2010 Record: 6-10
Draft Picks: 11, 42, 73, 105, 138, 178, 214, (254)
If there is a team in the league that has failed to meet expectations year after year, it’s the Houston Texans. Every year, the “experts” predict that this will be the Texans break-through year and they will make the playoffs for the first time in their history. Last year, it seemed like all the pieces were in place, but the Texans came out and laid a dud of a 6-10 season. They have one of the most explosive offenses in the league, with one of the best wide receivers in Andre Johnson and last year’s league leader in rushing Arian Foster. However, their downfall didn’t come when the ball was in their hands. Houston had a league-worst 32nd ranked pass defense. This year, Houston makes the switch to a 3-4 defense and they will probably have to draft accordingly to fill their needs in the 3-4 front. It remains to be seen how former #1 overall pick Mario Williams will fare moving from a 4-3 end to a 3-4 OLB.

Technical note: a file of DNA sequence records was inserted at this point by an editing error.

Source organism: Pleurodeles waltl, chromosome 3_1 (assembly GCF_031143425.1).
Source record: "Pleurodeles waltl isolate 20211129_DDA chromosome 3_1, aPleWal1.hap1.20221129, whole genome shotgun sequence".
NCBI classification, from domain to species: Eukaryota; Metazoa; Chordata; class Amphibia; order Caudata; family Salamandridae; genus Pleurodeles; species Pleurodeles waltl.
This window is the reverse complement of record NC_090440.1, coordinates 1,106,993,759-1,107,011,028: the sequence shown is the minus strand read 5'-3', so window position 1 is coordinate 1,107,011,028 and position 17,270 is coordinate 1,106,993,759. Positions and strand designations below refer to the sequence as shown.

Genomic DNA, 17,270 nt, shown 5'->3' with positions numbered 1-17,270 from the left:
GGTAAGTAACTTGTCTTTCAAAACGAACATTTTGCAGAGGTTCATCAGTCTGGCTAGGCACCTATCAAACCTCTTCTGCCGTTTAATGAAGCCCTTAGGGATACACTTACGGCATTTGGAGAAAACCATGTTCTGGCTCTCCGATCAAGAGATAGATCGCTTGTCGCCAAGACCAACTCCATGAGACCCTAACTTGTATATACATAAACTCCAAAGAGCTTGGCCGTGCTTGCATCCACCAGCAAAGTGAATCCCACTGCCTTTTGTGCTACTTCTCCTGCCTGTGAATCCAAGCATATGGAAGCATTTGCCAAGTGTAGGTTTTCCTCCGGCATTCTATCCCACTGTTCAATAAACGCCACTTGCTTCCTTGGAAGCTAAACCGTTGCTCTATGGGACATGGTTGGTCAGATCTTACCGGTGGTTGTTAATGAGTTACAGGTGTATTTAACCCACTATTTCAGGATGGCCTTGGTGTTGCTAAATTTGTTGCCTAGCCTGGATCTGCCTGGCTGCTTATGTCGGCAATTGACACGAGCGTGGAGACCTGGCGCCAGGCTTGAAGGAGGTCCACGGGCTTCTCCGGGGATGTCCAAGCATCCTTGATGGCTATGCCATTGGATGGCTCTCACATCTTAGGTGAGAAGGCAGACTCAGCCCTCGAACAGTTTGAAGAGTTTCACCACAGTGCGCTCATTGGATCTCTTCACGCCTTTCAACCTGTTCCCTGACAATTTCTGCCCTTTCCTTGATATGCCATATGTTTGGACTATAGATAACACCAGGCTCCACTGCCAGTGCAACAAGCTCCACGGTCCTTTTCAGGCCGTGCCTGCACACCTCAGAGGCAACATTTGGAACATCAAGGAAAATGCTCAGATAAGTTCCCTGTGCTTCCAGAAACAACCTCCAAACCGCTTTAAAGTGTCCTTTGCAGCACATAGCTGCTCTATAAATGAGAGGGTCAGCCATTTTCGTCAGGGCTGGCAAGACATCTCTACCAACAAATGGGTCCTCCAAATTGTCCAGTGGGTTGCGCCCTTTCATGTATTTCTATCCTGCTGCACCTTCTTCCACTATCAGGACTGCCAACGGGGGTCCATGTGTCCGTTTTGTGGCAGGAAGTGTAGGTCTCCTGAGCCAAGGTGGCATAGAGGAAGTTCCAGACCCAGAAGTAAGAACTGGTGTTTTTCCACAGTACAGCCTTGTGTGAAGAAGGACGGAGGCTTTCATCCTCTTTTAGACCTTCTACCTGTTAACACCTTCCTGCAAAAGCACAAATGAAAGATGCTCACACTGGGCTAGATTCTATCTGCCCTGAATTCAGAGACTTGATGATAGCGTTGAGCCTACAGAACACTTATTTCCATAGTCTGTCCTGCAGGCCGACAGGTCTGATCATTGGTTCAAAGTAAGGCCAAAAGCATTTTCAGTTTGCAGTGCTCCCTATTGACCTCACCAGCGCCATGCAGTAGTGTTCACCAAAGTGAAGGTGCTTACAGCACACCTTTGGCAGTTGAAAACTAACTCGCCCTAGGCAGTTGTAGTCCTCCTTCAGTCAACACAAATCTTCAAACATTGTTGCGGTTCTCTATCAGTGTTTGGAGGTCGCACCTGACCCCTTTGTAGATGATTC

2010 Record: 6-10
Draft Picks: 8, 39, 77, 109, (130), 142, 175, 212, (251)
Coming off a season where Chris Johnson led the league in rushing, Tennessee looked poised to get back into form and compete for a division title. Instead, the Titans floundered through their 2010 season. In response to the disagreement between coach Jeff Fisher and quarterback Vince Young, ownership decided to part ways with both, promoting offensive line coach Mike Munchak to the head coaching position. The Titans are still without a long-term answer at quarterback and will probably start the season with grizzled veteran Kerry Collins at the helm with Rusty Smith as his backup, unless there is a quarterback on the board worth taking at #8, in which case the Titans can consider themselves extremely lucky. If the top 2 QBs are gone, the Titans might consider trading down or addressing one of their other needs, like their secondary. The Titans were 29th in the league in pass defense. Perhaps it has something to do with facing Indy twice a year, but the rest of the AFC South was 28, 29, and 32nd in the league in Pass Defense, which means it really wouldn’t be a surprise to see any of these teams go after secondary help in the draft.